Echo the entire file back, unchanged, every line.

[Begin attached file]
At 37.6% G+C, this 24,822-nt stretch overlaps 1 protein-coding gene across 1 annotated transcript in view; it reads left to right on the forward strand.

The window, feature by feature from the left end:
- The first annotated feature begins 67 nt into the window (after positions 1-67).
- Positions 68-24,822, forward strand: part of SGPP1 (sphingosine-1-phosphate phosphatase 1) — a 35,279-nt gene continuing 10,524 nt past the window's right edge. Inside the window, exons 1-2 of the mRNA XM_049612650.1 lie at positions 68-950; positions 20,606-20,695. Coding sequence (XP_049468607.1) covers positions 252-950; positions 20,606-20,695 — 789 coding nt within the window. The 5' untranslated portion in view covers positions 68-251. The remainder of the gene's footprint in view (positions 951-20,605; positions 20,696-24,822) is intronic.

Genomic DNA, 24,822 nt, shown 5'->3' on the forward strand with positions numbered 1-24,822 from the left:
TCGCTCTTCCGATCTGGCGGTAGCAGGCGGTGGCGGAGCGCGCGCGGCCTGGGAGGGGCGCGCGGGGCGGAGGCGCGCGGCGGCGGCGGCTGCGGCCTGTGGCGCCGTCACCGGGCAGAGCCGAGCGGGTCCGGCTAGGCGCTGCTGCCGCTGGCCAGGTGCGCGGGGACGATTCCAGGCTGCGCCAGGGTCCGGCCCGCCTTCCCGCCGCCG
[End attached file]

At 37.6% G+C, this 24,822-nt stretch overlaps 1 protein-coding gene across 1 annotated transcript in view; it reads left to right on the forward strand.

The window, feature by feature from the left end:
- The first annotated feature begins 67 nt into the window (after positions 1-67).
- Positions 68-24,822, forward strand: part of SGPP1 (sphingosine-1-phosphate phosphatase 1) — a 35,279-nt gene continuing 10,524 nt past the window's right edge. Inside the window, exons 1-2 of the mRNA XM_049612650.1 lie at positions 68-950; positions 20,606-20,695. Coding sequence (XP_049468607.1) covers positions 252-950; positions 20,606-20,695 — 789 coding nt within the window. The 5' untranslated portion in view covers positions 68-251. The remainder of the gene's footprint in view (positions 951-20,605; positions 20,696-24,822) is intronic.

Genomic DNA, 24,822 nt, shown 5'->3' on the forward strand with positions numbered 1-24,822 from the left:
TCGCTCTTCCGATCTGGCGGTAGCAGGCGGTGGCGGAGCGCGCGCGGCCTGGGAGGGGCGCGCGGGGCGGAGGCGCGCGGCGGCGGCGGCTGCGGCCTGTGGCGCCGTCACCGGGCAGAGCCGAGCGGGTCCGGCTAGGCGCTGCTGCCGCTGGCCAGGTGCGCGGGGACGATTCCAGGCTGCGCCAGGGTCCGGCCCGCCTTCCCGCCGCCG